“Keep It Comin’ Love,” K. C. and the Sunshine Band ~  This track is perfect!  It is perfect for practicing your favorite disco steps. It is also perfect for hypnotizing an entire dance hall full of unsuspecting party people. Perfect for a conga-line.  Perfect for audience sing-along.  It is perfect. So perfect. Stunningly perfect. Don’t blink. Perfect. Disco rules, Baby. This is perfect.


“You Made Me Believe in Magic,” Bay City Rollers ~  And here it is.  Sap meets disco.  I had forgotten how much orchestral accompaniment there was for disco tracks in those days.  Thank you, Barry White and Love Unlimited.  I have a feeling if this song were re-interpreted in an acoustic, guitar-backed ballad sort of style it might almost be palatable.  It would still be sappy, though.


“Livin’ Thing,” Electric Light Orchestra ~  I know, I get it.  This was a huge hit for ELO. And, to tell the truth, I will still gladly listen to it and sing along when it comes up. Nevertheless, I have always – always – from the first time I heard it – thought it was more than a little “overdone.”  I mean, the lyrics are poetic, I guess, taken by themselves.  Like, if James Earl Jones or Morgan Freeman or John Gielgud recited the lyrics as a poem, the message would be great.  I guess.  Well it might sound rather silly, actually.  But the musical wrapper around it is, like, just… way over the top; like so, so dramatic. Too. Dramatic. In my humble opinion.


“I Never Cry,” Alice Cooper ~  What can I say?  This song belongs with the likes of Shaun Cassidy or Eric Carmen.  Not what we want to hear from Alice Cooper.  It’s too maudlin and sad, anyway; but especially from Alice Cooper – but maybe that was his point, eh?  Or he was just overcome by the tsunami of sap.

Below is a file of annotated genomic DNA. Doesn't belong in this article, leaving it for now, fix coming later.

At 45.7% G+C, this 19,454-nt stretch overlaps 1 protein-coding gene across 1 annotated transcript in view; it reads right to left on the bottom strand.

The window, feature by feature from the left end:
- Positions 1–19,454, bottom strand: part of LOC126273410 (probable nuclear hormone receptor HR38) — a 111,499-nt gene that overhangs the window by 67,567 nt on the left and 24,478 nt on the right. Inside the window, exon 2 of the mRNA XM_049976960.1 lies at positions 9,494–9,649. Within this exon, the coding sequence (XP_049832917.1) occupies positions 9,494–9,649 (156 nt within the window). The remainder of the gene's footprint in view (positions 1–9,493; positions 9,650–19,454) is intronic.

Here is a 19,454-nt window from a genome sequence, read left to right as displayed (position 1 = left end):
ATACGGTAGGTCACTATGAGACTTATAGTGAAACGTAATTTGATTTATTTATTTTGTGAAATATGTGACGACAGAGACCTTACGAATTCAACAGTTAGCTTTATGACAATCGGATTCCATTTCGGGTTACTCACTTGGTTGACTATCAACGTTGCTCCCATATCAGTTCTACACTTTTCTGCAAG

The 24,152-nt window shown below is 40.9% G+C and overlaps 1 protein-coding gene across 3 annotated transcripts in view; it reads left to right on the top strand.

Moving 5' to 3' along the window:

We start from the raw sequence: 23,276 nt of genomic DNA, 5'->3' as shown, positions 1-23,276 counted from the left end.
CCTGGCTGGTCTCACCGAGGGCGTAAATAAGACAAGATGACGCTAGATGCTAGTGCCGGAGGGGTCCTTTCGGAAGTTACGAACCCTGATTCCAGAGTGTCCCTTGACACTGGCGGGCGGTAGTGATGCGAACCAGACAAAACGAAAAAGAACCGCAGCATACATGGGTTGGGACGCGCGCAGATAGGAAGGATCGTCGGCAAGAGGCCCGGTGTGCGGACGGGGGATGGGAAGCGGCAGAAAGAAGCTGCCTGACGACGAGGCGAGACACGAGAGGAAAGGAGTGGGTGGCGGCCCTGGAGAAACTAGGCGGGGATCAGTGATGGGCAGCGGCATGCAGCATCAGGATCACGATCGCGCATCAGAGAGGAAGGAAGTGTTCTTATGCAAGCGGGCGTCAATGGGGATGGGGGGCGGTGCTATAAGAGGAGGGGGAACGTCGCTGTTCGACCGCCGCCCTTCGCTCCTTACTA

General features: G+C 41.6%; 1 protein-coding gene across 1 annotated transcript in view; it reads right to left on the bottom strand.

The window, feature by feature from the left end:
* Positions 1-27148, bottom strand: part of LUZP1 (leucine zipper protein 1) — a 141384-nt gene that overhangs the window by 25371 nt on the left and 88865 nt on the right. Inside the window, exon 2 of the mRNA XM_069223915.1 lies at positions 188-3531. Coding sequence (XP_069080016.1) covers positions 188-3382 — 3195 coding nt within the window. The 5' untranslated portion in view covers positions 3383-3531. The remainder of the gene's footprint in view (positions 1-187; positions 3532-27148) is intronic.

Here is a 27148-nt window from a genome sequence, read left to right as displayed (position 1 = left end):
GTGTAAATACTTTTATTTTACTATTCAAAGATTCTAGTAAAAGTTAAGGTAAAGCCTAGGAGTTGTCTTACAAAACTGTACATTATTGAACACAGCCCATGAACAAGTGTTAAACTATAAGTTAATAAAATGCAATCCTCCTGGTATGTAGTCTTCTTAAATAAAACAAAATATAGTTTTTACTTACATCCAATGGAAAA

“Love’s Grown Deep,” Kenny Nolan ~  The case of the never-ending sap-fest. What was going on with us in 1977-78?  There is always some sap on the hit charts, but this is ridiculous. Sap is Kenny Nolan’s genre, but still. Ugh. Too much.


“Ain’t Gonna Bump No More (With No Big Fat Woman),” Joe Tex ~ This is a classic, yes. And funny, too.  I am not generally too concerned with so-called “political correctness,” but this one seems to me to be crossing the line. At least it is not sappy.


“I Wanna Get Next to You,” Rose Royce ~ Was there a special category for the Grammys back then?  For sap?  This track might have won for “Best Sap.”  I guess the disco dancers had to take a break and do a slow dance occasionally.


“Walk This Way,” Aerosmith ~ This is a pretty great antidote to the sap saturation. It is a great song!  I have this and the Run-DMC cover on some of my playlists, and I rock out to both of them when they come on. A guilty pleasure?  Sure. The content keeps it off my FB timeline. So, sue me.


“Whispering-Cherchez La Femme-C’est Si Bon,” Dr. Buzzard’s Original Savannah Band ~.Another one of the many (many!) orchestral disco extravaganzas that include a retro tip of the hat to the Roaring ‘20s (that would be the 1920s, y’all).  This one also stretches its wings a bit further to include French phrases, and background vocals that sound like the producers might have brought in random street people (or family members). This is boring, repetitively repetitive repetition, which I guess was kind of a trademark of disco in general. Sigh.



That’s it for now.


Sayonara et shalom!



  1. Hi Boromax,

    What did Paul McCarty sing, “some people want to fill the world will silly love songs.” I get there are times for sadness, sass, and sap. There is a song out there for every emotion.



    On Mon, Apr 13, 2020 at 3:11 PM ~ Trivial Music Silliness ~ wrote:

    > boromax posted: “In this post I will be sharing my reasons for omitting > eighteen (18) of the ‘second’ fifty songs (51-100) on the 1977 Billboard > Top 100 list; i.e., I chose not to share them on my Facebook timeline. > [[The following paragraph is repeated from previous pos” >

    • You are right, GP. And the bottom line in Paul’s song is, “What’s wrong with that?” Because all of us are sad and sappy from time to time.